Bernie Ecclestone has dismissed concerns over this week's Bahrain GP after pro-democracy protests threatened to overshadow the event for the third year running.
Ecclestone said he could see "no reason" why the race, which was cancelled in 2011 after an uprising but went ahead despite demonstrations last year, should not be a success.
"Yes. There's no reason why it shouldn't be (a success)," Ecclestone told AFP.
Last week, police fired tear-gas and sound bombs to disperse hundreds of people demonstrating against the grand prix, witnesses said.
The mainly Shiite opposition is organising a week of protests that began on Friday to coincide with the grand prix.
On Sunday, authorities in the resource-rich Gulf kingdom promised "appropriate security measures" for the race. "The security situation in Bahrain is very reassuring," a government spokeswoman said.
Bahrain "will ensure that appropriate security measures are taken during the F1 race and will take enough measures as in all other countries which host such international sporting events," she told the state news agency BNA.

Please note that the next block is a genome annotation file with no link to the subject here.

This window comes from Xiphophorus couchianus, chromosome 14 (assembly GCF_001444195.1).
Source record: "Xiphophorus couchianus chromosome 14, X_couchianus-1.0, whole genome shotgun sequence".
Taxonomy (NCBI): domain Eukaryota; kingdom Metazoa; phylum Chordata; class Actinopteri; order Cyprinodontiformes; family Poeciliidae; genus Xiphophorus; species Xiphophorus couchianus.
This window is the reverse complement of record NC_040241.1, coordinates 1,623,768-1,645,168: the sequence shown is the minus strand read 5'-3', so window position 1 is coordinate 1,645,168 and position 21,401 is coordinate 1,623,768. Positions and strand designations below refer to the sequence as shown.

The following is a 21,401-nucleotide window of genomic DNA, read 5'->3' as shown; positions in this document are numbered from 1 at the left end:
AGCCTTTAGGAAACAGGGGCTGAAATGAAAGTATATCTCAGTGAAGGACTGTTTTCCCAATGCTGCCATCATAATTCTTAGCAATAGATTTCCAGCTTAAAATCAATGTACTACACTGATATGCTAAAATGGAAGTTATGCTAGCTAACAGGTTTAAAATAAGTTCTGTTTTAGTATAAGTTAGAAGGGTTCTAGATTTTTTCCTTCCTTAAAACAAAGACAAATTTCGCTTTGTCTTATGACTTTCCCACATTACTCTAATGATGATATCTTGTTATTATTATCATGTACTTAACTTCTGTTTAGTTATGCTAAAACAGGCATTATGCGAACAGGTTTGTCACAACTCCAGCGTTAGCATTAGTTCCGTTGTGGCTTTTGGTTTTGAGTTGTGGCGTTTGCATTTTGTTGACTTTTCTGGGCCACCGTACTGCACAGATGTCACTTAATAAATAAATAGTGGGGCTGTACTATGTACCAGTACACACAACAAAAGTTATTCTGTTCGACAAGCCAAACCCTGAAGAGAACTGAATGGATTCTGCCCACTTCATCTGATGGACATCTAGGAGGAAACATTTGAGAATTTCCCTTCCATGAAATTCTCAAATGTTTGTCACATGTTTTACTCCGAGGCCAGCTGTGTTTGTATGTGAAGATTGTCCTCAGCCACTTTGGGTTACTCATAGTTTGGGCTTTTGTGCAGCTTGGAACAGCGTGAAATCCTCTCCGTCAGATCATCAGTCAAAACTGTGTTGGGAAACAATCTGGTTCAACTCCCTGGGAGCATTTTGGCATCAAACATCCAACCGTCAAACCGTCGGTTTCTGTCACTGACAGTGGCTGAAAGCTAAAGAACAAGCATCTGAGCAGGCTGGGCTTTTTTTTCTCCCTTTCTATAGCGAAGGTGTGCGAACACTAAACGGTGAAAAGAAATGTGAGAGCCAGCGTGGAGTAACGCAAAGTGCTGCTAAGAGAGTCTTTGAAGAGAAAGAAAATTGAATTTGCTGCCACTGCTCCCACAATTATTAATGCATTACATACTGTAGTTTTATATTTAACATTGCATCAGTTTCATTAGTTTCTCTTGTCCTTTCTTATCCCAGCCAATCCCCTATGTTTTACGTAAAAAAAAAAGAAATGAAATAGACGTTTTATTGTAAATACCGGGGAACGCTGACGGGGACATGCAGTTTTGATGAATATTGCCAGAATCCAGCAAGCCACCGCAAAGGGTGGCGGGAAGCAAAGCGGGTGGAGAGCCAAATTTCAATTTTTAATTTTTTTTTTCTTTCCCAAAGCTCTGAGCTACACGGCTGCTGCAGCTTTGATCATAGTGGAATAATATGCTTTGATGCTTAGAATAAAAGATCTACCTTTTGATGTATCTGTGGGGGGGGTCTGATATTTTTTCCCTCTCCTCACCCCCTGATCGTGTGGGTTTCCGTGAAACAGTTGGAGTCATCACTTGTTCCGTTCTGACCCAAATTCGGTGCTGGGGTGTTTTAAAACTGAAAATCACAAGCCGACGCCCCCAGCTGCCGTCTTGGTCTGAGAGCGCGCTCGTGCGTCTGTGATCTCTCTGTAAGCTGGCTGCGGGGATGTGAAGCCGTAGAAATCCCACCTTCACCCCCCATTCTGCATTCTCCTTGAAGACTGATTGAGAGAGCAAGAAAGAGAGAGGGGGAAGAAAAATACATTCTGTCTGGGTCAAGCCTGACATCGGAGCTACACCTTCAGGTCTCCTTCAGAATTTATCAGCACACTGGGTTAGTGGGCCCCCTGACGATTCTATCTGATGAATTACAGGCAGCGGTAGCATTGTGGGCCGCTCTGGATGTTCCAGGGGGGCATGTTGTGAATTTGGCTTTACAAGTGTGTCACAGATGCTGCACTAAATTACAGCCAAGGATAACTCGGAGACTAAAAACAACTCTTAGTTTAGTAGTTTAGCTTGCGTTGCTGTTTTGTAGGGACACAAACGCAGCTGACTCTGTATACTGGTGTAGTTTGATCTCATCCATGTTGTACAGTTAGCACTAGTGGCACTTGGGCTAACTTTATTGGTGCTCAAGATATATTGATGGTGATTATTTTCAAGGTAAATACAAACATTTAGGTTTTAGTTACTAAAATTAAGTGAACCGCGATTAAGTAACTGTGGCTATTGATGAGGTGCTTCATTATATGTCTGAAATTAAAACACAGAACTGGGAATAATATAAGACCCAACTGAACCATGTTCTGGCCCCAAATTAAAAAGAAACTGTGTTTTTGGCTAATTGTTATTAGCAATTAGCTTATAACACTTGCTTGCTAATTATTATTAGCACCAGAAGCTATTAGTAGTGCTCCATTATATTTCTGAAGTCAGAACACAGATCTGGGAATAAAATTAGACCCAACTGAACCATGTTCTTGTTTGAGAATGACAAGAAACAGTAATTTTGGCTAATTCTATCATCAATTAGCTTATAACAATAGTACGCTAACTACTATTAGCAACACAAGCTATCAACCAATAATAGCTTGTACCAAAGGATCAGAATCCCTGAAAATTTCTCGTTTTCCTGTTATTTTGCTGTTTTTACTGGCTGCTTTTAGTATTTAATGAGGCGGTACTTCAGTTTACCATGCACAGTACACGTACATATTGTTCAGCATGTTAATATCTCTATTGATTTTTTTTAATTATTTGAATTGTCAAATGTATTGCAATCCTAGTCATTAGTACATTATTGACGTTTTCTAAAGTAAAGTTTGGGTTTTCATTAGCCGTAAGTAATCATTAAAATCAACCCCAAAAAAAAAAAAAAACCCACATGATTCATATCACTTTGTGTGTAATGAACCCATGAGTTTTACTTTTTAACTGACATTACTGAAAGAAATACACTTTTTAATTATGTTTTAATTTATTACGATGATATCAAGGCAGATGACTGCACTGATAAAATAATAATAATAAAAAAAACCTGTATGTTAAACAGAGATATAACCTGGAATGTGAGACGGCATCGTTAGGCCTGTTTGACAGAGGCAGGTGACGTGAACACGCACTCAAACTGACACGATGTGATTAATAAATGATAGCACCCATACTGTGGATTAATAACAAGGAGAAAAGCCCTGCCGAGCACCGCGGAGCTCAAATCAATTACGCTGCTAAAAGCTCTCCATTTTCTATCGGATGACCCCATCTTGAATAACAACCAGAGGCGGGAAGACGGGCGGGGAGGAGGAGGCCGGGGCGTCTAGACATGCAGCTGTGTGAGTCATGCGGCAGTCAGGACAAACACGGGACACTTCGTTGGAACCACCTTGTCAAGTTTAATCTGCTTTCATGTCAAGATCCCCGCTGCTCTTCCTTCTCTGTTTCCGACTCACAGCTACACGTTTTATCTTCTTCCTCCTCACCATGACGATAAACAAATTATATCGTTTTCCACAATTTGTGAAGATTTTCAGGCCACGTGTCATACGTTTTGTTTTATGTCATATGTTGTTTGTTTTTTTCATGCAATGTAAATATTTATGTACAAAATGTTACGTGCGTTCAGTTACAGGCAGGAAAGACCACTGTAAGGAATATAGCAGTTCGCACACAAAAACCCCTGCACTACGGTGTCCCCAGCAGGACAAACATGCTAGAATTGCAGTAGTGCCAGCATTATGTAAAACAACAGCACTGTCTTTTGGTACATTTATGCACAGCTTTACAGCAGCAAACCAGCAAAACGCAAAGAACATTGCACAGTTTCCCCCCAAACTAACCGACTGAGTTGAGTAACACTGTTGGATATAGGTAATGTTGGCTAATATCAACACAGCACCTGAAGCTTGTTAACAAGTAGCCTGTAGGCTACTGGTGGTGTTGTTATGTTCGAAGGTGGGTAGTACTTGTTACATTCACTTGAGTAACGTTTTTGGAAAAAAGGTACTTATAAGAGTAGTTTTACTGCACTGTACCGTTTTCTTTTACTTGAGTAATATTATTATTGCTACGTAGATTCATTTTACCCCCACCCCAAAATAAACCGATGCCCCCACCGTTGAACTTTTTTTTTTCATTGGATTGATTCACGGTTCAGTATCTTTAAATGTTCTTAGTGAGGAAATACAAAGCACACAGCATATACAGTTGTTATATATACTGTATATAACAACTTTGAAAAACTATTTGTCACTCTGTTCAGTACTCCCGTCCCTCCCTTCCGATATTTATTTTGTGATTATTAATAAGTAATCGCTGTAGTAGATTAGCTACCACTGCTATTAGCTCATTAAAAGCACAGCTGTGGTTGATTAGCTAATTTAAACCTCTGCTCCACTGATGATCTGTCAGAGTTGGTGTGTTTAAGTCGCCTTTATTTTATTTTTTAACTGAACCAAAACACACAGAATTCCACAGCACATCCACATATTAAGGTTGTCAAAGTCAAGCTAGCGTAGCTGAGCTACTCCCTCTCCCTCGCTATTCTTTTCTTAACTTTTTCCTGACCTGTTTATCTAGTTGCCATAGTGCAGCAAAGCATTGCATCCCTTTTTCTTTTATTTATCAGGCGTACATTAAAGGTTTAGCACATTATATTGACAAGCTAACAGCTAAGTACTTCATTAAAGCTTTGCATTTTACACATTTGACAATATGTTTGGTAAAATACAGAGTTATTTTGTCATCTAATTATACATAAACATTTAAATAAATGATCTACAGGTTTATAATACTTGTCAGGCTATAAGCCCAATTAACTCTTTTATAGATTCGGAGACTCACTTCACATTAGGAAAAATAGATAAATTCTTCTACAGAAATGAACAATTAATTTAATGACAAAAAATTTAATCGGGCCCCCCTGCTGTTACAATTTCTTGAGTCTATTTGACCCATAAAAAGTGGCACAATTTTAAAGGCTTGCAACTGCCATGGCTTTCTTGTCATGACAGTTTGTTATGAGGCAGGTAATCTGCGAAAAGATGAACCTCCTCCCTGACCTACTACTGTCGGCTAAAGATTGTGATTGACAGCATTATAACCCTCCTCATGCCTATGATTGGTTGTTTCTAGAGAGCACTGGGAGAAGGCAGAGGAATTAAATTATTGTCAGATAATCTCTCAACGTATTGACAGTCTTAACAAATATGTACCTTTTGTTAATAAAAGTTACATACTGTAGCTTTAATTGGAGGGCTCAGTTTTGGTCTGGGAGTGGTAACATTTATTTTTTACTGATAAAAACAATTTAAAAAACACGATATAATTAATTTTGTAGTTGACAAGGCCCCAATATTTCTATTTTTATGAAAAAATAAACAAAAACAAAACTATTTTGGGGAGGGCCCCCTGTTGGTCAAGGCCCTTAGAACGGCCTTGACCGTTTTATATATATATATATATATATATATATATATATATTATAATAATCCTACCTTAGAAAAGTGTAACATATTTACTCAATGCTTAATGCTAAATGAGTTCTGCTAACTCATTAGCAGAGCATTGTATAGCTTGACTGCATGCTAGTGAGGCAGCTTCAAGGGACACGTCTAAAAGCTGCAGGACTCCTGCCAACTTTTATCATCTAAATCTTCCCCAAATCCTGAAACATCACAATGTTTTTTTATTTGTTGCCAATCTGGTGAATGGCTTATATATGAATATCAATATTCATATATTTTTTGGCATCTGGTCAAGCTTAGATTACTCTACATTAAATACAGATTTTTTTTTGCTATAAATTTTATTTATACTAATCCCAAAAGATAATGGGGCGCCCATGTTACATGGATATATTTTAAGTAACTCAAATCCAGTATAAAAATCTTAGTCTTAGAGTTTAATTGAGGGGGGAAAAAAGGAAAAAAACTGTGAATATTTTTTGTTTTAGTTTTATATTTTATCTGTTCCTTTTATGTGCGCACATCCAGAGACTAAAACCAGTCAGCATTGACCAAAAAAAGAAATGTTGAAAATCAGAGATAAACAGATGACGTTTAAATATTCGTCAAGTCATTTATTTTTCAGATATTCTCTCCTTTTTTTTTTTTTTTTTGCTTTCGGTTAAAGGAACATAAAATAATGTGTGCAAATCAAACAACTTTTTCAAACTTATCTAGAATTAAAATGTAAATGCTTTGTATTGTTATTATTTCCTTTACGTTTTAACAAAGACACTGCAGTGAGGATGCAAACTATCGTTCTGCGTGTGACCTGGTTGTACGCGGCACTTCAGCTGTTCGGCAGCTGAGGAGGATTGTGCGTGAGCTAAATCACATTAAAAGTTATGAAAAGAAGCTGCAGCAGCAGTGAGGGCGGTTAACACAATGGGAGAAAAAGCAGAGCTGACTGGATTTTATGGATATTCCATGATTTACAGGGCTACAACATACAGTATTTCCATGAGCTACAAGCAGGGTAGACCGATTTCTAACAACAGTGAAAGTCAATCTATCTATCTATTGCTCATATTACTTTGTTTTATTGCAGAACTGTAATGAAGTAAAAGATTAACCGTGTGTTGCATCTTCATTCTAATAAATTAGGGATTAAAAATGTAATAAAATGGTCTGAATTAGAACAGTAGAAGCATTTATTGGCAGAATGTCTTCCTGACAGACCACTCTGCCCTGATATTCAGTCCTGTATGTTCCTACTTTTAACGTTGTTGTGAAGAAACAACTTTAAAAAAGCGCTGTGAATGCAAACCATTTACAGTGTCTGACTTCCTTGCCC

Bahrain was not a hot topic of discussion at the Chinese Grand Prix, unlike last year when the subject dominated. And Ecclestone said he wasn't even aware of any current protests.
"What's happened? They're demonstrating now? I didn't know that," he said. "There's nobody demonstrating."
The 82-year-old was also unconcerned about a report from Human Rights Watch that police in the Gulf state have been rounding up pro-democracy activists in the run-up to the grand prix.
"No, they have their own politics and they are discussing this, I believe," Ecclestone said.
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